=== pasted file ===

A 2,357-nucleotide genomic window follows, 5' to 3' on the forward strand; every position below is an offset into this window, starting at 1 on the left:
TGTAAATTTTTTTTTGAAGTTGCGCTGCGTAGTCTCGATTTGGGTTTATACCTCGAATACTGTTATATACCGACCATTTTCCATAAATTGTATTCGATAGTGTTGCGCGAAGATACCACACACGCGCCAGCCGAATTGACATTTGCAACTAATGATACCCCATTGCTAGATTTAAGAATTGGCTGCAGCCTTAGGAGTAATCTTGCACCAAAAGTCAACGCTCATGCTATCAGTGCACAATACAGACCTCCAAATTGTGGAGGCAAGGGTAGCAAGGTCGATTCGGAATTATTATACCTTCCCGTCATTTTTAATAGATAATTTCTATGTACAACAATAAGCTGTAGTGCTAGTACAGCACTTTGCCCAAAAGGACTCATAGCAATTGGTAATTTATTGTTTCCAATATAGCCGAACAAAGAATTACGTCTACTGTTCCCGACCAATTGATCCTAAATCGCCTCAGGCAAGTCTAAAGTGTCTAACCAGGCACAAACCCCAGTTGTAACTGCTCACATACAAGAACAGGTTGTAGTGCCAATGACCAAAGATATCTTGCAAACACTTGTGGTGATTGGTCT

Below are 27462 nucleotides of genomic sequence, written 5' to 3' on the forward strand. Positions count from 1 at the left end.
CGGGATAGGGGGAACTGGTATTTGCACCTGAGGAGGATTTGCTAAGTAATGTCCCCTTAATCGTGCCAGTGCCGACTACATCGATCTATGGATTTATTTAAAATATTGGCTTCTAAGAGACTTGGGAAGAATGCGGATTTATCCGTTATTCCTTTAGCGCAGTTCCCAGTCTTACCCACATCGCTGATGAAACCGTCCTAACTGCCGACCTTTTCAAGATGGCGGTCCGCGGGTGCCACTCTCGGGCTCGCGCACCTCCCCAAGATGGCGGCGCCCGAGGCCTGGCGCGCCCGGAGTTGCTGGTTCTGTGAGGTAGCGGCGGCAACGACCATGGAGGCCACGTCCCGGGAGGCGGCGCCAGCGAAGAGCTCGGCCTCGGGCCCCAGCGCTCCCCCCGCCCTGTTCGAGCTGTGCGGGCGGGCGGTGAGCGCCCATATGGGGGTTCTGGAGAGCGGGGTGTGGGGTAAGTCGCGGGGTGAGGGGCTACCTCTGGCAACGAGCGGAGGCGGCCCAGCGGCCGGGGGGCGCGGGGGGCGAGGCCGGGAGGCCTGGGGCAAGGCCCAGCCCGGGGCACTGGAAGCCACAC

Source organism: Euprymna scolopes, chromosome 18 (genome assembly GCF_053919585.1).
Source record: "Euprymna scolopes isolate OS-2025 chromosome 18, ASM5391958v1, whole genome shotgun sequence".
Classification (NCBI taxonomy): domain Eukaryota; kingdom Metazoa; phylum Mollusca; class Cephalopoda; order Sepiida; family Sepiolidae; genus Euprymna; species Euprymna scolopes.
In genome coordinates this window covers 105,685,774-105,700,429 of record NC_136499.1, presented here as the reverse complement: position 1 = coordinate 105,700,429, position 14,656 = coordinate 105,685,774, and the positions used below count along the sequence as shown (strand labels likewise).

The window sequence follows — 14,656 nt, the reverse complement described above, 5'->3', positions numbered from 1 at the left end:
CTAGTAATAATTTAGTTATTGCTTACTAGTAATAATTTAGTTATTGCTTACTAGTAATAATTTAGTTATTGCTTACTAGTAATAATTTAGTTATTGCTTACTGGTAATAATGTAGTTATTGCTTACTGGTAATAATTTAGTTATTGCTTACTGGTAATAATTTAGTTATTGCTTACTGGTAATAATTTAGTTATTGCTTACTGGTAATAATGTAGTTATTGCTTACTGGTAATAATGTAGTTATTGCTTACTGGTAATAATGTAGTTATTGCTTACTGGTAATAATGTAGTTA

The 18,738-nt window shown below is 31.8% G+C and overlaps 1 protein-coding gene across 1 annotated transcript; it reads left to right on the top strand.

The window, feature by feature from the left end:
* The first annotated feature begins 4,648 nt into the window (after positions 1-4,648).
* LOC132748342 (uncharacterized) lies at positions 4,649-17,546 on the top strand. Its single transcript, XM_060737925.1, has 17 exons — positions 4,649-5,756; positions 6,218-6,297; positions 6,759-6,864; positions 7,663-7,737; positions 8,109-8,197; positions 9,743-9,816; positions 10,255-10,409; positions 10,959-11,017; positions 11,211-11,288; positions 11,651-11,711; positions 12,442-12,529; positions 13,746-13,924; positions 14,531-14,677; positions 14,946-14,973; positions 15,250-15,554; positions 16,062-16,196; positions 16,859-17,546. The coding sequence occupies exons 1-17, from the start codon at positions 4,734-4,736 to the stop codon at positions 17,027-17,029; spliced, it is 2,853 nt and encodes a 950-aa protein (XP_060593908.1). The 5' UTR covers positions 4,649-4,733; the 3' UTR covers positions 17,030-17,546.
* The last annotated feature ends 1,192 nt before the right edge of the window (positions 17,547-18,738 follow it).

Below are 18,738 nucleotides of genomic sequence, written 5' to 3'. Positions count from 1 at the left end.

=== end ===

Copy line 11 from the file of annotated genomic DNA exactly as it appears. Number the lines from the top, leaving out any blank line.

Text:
The 18,738-nt window shown below is 31.8% G+C and overlaps 1 protein-coding gene across 1 annotated transcript; it reads left to right on the top strand.